Corded mic Question

BlueLineDJ

DJ Extraordinaire
Jan 25, 2015
819
So I have your basic handheld corded mic. I have a 10' cord from guitar center that is 1/4" on one end and female XLR on the other. Shouldn't the mic work when I plug it into the 1/4" input of a Peavey 6 channel mixer such as the PV-6? I get nothing.
 

djcrazychris

DJ Extraordinaire
Jun 12, 2018
2,979
45
Is it definitely a mic input and not a phone out? or audio out?

just making sure

do u have anything else u can test the cord on to see if its a bad cord?

cc
 
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steve149

Veni, Vidi, Lusi
Staff member
Sep 26, 2011
33,674
Prospect, CT
So I have your basic handheld corded mic. I have a 10' cord from guitar center that is 1/4" on one end and female XLR on the other. Shouldn't the mic work when I plug it into the 1/4" input of a Peavey 6 channel mixer such as the PV-6? I get nothing.
The 1/4" inputs on most mixers are "line level" .. the 1/4" off your cable is "mic level". The mixer channel should work, but you won't get much volume. You really want an XLR to XLR cable and go through the mic input.
 

prodjay

DJ Extraordinaire
Dec 13, 2009
499
Bossier, Louisiana
First, like Steve said XLR to XLR would be the best connection.

Now, which PV-6 do you have? black or white?

It looks like on the black one the 1/4" is an output only.
 
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steve149

Veni, Vidi, Lusi
Staff member
Sep 26, 2011
33,674
Prospect, CT
First, like Steve said XLR to XLR would be the best connection.

Now, which PV-6 do you have? black or white?

It looks like on the black one the 1/4" is an output only.
Looks like you are correct ... Why the hell would they have 2 mixers with the same model number and different functionality ??? On the "black" one, as Prodjay said, the 1/4" jack is an output (for recording) .. on the silver one, the 1/4" is a line input.
 

Albatross

DJ Extraordinaire
Sep 7, 2016
3,840
First, like Steve said XLR to XLR would be the best connection.

Now, which PV-6 do you have? black or white?

It looks like on the black one the 1/4" is an output only.
36316

The input is a combo jack that can accept XLR or 1/4 inch. The jack below is a 1/4 inch out.

But, as Steve said you have an problem because the mixer is treating that as a line in vs. a mic in. If you switch to an XLR to XLR cable, it'll likely eliminate the problem immediately.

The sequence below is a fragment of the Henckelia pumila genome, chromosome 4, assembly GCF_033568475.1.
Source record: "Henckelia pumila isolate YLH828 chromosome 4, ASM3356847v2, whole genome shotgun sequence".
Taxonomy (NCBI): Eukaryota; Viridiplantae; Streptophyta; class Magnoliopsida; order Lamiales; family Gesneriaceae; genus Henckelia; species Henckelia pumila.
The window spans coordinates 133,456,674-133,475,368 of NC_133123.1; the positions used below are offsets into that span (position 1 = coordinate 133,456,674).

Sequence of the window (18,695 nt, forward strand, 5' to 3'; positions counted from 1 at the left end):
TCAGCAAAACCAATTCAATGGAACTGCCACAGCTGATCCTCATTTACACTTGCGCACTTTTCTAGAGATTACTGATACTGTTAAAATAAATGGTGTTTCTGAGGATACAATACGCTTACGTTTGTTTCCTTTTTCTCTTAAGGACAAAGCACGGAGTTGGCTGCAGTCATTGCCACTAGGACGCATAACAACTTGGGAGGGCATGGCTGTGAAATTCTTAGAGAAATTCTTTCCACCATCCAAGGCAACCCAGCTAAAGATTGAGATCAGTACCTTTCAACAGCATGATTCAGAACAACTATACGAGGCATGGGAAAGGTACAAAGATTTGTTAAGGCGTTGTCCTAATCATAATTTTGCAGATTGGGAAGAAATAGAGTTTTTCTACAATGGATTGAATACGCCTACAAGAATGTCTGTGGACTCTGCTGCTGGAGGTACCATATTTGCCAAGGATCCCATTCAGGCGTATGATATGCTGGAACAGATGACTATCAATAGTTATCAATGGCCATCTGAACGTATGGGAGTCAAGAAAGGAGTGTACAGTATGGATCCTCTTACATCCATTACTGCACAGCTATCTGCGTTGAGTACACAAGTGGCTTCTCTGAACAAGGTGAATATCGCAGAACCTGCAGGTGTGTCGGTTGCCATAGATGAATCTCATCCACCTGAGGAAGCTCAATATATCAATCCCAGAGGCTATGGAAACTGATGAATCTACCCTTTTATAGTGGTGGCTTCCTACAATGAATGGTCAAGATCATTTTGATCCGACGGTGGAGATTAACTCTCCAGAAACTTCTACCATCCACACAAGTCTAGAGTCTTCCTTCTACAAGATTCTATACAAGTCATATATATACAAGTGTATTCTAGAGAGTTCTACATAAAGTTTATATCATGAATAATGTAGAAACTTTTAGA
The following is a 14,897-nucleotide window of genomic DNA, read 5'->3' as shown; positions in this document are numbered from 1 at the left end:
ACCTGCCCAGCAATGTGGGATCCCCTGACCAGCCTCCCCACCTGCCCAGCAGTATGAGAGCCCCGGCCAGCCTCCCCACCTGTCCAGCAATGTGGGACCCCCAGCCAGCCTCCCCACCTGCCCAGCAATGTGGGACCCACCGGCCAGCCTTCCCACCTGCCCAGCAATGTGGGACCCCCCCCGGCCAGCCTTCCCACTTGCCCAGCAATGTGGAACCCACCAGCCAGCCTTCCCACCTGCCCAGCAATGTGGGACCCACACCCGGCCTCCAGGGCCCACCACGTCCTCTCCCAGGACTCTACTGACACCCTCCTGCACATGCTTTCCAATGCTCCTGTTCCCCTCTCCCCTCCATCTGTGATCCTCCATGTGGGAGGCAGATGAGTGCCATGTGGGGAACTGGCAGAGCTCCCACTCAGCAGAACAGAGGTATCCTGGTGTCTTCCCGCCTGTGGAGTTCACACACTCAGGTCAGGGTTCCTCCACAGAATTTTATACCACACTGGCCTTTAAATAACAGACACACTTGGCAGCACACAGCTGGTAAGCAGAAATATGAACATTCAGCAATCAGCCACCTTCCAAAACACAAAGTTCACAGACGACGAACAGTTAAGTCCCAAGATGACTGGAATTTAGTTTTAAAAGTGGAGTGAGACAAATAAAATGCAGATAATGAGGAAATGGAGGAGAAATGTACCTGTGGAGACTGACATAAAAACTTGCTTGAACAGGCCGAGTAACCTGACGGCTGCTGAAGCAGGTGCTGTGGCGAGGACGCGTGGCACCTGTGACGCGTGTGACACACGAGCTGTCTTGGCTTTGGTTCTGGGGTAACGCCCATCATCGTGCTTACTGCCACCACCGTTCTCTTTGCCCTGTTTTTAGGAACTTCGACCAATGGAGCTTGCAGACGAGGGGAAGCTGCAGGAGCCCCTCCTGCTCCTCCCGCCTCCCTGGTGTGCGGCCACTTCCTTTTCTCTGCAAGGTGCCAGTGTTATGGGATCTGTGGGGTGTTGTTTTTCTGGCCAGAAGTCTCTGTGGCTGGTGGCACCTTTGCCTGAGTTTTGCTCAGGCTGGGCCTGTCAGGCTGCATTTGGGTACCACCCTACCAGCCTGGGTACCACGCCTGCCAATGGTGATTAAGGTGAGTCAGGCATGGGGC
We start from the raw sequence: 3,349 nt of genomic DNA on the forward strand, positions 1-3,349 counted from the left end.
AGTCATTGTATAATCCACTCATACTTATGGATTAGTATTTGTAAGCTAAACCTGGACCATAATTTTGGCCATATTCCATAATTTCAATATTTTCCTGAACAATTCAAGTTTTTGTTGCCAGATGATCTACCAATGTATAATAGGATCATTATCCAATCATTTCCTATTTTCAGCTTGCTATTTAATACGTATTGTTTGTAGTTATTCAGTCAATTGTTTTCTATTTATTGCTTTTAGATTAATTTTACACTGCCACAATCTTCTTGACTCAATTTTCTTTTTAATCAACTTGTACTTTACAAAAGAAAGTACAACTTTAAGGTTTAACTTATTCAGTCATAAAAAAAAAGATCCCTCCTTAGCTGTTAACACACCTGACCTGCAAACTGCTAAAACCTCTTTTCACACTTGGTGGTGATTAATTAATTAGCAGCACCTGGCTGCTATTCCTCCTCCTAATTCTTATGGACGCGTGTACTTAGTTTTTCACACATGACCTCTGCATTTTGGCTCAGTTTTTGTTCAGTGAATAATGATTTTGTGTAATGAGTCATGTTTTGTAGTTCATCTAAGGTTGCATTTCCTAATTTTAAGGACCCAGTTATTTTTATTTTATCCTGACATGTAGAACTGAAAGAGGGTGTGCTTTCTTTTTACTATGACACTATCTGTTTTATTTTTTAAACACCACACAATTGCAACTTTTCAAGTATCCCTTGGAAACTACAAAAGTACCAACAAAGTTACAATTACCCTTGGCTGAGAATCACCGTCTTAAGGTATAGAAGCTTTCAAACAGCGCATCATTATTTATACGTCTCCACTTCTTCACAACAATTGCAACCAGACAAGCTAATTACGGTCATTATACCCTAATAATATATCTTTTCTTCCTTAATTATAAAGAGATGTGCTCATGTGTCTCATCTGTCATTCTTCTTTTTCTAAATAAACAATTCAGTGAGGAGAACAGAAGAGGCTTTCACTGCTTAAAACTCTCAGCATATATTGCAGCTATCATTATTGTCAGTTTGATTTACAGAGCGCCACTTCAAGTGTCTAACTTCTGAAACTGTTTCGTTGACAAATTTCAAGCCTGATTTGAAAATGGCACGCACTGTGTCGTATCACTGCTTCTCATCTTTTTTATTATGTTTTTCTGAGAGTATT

ittigger

Hundred Acre Industry Icon
Feb 1, 2011
13,246
Western Maryland
Sorry, it's this one I have.
Plugging into the 1/4 inch on that board, the mic must be line level to be heard. The XLR input, I believe it has a preamp behind it.

From the manual:

Mic XLR Inputs:
XLR balanced inputs optimized for a microphone or other low impedance source. Pin 2 is the positive input. Because of the wide range of gain adjustment, singla levels up to +14 dBu can be accomodated.

Line 1/4" Inputs:
1/4" balanced (TRS) 10k ohm impedance input. The tip is the positive input and should be used for unbalanced input. It has 20db less gain than the XLR input and does not have phantom power available. The Mic and Line inputs should not be used simultaneously
 
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ittigger

Hundred Acre Industry Icon
Feb 1, 2011
13,246
Western Maryland
I don't disagree. The manual says - no phantom power across 1/4".

From the manual:

Line 1/4" Inputs:
1/4" balanced (TRS) 10k ohm impedance input. The tip is the positive input and should be used for unbalanced input. It has 20db less gain than the XLR input and does not have phantom power available. The Mic and Line inputs should not be used simultaneously
 
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Proformance

DJ Extraordinaire
Nov 6, 2006
3,329
There are a lot of things that can go wrong here. What is the specific microphone model you are trying to use?

About 30 years ago the wring standard (if there even was one) for "Hi-Z" unbalanced mics in the U.S. changed to be consistent with European and world wide standards. If you have an older Hi-Z mic (50kOhm) the grounding scheme may be different and it won't work using a modern XLR-1/4" cable. (The same thing happens in reverse if your amp is expecting a balanced Low-Z mic) You would have to make your own cable or use a level matching transformer (1/4" to XLR) to make it work properly.

I had a lot of great old mics (cheaper versions of the SM58) that I used for karaoke and would have some color coded cables in order to make sure they were properly configured. Some of these old mics and equipment are still floating around out there.

If you have modern mic products, then the 1/4" connection is unbalanced, but not necessarily "Hi-Z" because it's impedance likely remains at 600 Ohms. It's not a good match for a true "Hi-Z" input. Most consumer and DJ class gear will deal with it just fine, but professional and industrial systems will often have more specific and less forgiving input configurations.

You can't apply phantom power coincident with an audio signal on anything less than a 3 wire circuit. So, if your mic needs phantom power (condenser) it will require and (XLR-XLR) or (XLR to TRS) connection.
 
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